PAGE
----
- 8 recreation sites very visited X 40 weekends X 200 visitors-weekend X 1 €/visitor = 64000 €

- 14 recreation sites moderately visited X 40 weekends X 100 visitors-weekend X 1 €/visitor = 56000 €

TOTAL: 64000 € + 56000 € = 120000 €

INDIRECT USE VALUES

Carbon sequestration

The net annual increment of carbon storage in the woody biomass of Sousa Valley Forests amounts 5tC/ha year based on the estimative done by T. Fonseca (2006). If this flow is evaluated at the mean social cost of carbon emissions of 20 €/tC as estimated Fankhauser (1995, p.84) for the decade 1991-2000 an estimate of 2927400 € is obtained.

Estimates (2002 – 2005):

TOTAL: 5 tC/ha year X 29274 ha X 20 €/tC = 2927400 €

Agricultural soil protection:

Estimating the protection of agricultural land begins with the regions facing a higher risk of desertification such as Trás-os-Montes, Beira Interior and Alentejo, where the annual erosion of agricultural soil is 5-10 t/ha (Poeira et al., 1990). In Minho, where Sousa Valley is located, the risk of desertification is lower and the annual erosion of agricultural soil under 5-10 t/ha. One considered 1, 5 t/ha as the annual erosion of agricultural soil in Sousa Valley.

Considering an apparent specific weight for sediments of 1,5t/m3 and a depth of 30 cm for agricultural soils, this erosion corresponds to an annual rate of loss soil of 0,0033%.

Based on Rocha et al.(1986), the ratio of erosion between land with forest cover to land without is 2/3. Assuming this is proportional to the forests’ contribution in reducing erosion, the value of the crops preserved due to soil protection by forest cover is equal to [(1-1/3)/(1/3)] X 0,033% X Value added of farm production. The gross value of farm production in Sousa Valley is 1500 €/ha x 23499,32 ha of agricultural land (NFI, 2005)= 35248980 €. (28039 ha, NFI 1995)

If the (avoided) losses of crops were irreversible, for a 2% discount rate, the value of 29076,9 € would correspond to a capital loss avoided of 1163216,34 €. If an amount of losses equal to v lasts for n years, the corresponding capital loss Vn is given by the following expression:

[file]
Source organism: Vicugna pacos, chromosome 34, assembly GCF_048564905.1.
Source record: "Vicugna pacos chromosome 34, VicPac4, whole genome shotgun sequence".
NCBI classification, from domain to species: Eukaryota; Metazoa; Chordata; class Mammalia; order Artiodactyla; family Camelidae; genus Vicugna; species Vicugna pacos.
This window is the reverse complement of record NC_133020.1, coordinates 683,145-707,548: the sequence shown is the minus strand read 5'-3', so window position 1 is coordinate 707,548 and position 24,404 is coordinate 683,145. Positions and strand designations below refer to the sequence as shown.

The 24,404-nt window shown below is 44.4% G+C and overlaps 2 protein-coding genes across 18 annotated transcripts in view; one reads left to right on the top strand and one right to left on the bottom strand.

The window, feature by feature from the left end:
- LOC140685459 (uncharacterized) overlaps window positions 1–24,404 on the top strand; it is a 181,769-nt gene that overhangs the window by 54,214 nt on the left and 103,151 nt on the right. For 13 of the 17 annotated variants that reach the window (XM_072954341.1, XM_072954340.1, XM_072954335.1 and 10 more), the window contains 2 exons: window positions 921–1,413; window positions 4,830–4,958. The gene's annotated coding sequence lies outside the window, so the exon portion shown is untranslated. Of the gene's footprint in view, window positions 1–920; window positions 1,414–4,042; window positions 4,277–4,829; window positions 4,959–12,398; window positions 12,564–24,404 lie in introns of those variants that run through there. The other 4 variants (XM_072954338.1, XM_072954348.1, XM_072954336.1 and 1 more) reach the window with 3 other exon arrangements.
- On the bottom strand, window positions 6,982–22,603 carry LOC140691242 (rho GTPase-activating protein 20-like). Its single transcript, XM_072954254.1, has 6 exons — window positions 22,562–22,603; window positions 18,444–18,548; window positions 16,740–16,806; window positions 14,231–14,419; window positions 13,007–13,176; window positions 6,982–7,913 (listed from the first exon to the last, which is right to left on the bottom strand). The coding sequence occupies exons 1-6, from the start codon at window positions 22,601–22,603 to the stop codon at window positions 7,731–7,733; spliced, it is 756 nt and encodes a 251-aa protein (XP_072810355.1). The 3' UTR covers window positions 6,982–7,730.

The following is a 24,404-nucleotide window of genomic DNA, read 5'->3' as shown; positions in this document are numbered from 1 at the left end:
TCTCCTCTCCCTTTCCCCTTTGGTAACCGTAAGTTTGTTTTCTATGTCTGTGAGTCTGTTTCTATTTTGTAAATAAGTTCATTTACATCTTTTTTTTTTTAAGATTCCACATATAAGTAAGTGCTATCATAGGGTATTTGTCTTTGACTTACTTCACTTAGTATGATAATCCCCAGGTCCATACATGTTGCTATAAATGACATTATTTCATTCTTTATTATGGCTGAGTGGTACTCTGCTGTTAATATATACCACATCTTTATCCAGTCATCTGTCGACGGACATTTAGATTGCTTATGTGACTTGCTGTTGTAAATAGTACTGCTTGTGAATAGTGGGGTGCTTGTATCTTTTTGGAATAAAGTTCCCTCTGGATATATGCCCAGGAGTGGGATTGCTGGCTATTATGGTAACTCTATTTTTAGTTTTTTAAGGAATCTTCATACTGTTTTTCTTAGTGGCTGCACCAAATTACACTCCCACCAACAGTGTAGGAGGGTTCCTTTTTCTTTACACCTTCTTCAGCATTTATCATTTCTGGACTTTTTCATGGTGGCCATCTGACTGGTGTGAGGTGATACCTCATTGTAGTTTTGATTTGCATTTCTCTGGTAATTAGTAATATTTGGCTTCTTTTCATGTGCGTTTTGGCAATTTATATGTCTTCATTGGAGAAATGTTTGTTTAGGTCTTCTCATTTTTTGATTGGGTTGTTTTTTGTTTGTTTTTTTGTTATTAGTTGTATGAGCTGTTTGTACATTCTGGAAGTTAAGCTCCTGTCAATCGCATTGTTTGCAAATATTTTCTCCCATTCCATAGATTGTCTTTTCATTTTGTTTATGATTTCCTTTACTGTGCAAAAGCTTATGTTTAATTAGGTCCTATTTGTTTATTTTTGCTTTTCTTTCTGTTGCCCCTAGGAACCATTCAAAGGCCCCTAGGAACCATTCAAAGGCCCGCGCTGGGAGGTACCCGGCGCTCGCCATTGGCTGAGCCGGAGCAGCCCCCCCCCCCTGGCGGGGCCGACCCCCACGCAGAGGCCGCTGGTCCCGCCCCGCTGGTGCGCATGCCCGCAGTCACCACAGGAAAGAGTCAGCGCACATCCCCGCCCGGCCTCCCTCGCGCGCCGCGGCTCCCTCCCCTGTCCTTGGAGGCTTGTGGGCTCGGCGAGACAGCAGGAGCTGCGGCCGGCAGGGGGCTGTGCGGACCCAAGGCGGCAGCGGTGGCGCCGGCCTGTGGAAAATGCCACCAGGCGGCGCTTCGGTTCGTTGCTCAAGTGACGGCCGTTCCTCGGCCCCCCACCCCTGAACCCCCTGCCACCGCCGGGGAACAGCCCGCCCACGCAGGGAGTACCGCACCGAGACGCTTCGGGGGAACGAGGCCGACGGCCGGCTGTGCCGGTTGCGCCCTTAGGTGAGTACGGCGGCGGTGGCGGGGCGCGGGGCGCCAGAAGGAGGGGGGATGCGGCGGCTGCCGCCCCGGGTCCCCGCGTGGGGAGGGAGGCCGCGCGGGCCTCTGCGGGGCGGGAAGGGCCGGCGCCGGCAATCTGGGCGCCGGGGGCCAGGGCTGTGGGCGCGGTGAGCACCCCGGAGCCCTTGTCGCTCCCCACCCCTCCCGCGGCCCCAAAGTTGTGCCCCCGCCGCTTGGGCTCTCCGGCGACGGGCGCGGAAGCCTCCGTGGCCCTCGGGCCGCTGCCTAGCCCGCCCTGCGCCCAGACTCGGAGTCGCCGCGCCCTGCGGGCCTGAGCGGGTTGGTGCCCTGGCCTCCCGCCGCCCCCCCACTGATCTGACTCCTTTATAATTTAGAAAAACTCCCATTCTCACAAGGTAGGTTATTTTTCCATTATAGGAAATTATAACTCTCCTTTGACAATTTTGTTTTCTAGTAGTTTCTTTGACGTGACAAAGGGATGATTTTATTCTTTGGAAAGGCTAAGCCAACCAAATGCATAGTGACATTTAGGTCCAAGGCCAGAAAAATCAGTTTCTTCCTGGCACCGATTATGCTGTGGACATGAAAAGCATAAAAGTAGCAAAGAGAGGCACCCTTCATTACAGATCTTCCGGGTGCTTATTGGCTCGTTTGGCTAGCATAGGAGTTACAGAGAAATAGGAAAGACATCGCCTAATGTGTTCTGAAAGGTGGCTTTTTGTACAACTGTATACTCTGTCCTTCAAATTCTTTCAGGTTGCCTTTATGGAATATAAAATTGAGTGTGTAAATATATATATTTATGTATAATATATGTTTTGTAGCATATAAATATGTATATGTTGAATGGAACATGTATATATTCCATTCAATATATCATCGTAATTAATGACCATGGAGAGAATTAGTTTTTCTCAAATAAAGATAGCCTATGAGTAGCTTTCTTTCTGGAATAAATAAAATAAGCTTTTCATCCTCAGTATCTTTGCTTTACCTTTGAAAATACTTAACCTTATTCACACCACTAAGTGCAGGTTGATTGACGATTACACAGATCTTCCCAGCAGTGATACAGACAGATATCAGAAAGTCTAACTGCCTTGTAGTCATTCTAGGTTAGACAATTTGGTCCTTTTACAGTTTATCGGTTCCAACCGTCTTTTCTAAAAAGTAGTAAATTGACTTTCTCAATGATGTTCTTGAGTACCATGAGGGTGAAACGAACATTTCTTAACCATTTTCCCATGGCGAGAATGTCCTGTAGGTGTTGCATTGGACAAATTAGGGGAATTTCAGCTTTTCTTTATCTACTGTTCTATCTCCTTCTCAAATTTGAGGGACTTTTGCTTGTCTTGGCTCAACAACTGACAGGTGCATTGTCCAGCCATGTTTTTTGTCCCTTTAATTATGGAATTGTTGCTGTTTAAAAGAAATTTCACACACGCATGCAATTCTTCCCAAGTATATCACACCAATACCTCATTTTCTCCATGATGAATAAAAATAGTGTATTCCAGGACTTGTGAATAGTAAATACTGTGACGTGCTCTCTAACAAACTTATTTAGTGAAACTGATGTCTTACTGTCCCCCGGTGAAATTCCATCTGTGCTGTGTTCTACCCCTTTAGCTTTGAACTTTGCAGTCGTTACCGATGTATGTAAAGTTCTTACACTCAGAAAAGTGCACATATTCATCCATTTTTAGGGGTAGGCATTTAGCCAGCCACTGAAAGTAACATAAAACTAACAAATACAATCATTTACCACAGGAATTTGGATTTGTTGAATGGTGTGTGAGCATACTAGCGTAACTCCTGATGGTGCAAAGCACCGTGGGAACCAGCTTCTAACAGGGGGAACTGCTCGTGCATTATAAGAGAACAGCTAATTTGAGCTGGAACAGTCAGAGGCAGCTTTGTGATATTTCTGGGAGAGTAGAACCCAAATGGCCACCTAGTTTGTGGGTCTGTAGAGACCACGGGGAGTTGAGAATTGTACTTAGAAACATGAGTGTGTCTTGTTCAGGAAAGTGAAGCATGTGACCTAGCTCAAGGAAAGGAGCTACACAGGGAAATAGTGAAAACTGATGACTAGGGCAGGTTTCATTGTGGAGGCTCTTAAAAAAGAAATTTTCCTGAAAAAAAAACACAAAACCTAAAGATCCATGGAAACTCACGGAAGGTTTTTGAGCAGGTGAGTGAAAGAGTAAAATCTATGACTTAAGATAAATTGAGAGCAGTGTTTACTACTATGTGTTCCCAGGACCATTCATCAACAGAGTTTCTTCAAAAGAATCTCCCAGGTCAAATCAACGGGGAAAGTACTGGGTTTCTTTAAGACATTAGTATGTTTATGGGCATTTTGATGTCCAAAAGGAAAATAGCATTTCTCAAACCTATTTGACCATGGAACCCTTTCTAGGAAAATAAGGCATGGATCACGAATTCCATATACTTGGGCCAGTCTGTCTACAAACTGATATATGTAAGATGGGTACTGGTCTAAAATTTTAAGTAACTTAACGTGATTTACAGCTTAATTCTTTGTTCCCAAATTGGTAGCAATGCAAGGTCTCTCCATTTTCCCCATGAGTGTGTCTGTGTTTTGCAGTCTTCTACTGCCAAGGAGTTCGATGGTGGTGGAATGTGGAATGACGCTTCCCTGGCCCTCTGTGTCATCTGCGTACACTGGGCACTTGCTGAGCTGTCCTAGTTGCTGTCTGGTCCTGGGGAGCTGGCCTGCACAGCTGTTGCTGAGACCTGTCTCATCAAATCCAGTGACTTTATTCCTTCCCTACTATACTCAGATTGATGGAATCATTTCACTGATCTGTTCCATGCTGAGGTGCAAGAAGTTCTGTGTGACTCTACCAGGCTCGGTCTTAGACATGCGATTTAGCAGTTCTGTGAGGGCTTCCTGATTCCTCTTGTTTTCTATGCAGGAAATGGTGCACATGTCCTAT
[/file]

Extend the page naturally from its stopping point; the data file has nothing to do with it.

= v [1-(1+r)-n/r]

Considering a period of 50 years to recover from soil losses due to erosion and a 2% discount rate, the annual value of losses avoided in Sousa Valley is 731048,8 €.

Estimates:

- Annual erosion: 1,5 t/ha

- Apparent specific weight of sediments: 1,5t/m3

- Soil depth: 30 cm

- Annual rate of soil loss: = [(1,5 t/ha)/(1,5 t/m3)]/(10000 m2 X 0,3 m) = 0,033%

- Ratio of erosion with forest to erosion without forest: 1/3

- Value of farm production preserved due to forest cover = [(1-1/3)/(1/3)] X 0,033% X Value added of farm production = 0,066% X (1500 €/ha) X 23499,32 ha = 23264,32 €

- Agricultural capital loss avoided at 2% discount rate:

a) Perpetuity (irreversible loss): 23264,32 € / 2% = 1163216,34 €

b) Annuity (eroded land recovered in 50 years): 23264,32 € X {[1-(1+0,02)-50] / 0,02}= 731048,8€

Protection of water resources:

The protection of water resources is estimated by using the public costs of watershed management avoided by the existence of forests. These costs are considered as a lower bound for forests’ benefits in water conservation. The Management Plans for the main watershed basins (Instituto Nacional da Água, 2000) provide data for the public costs planned for 2001-2020. They relate to the protection of ecosystems (PO3), flood prevention (PO4) and water management (PO6). To estimate the costs that would be borne in the absence of forest, it was assumed that the watershed management costs would increase in the same proportion as erosion would increase without forest cover. Based on data from the 1995 Forest Inventory and data taken from the work of Rocha et al. (1986) on soil erosion, Mendes (2005) reached a value of protection of water resources for 2001 and for Continental Portugal of 28,9 million €. Dividing this value for the area of forest in Continental Portugal one obtained a value of about 8,62 €/ha. Multiplying this value corrected for inflation by the area of forest in Sousa Valley in 2005 gives an amount of about 263000 €.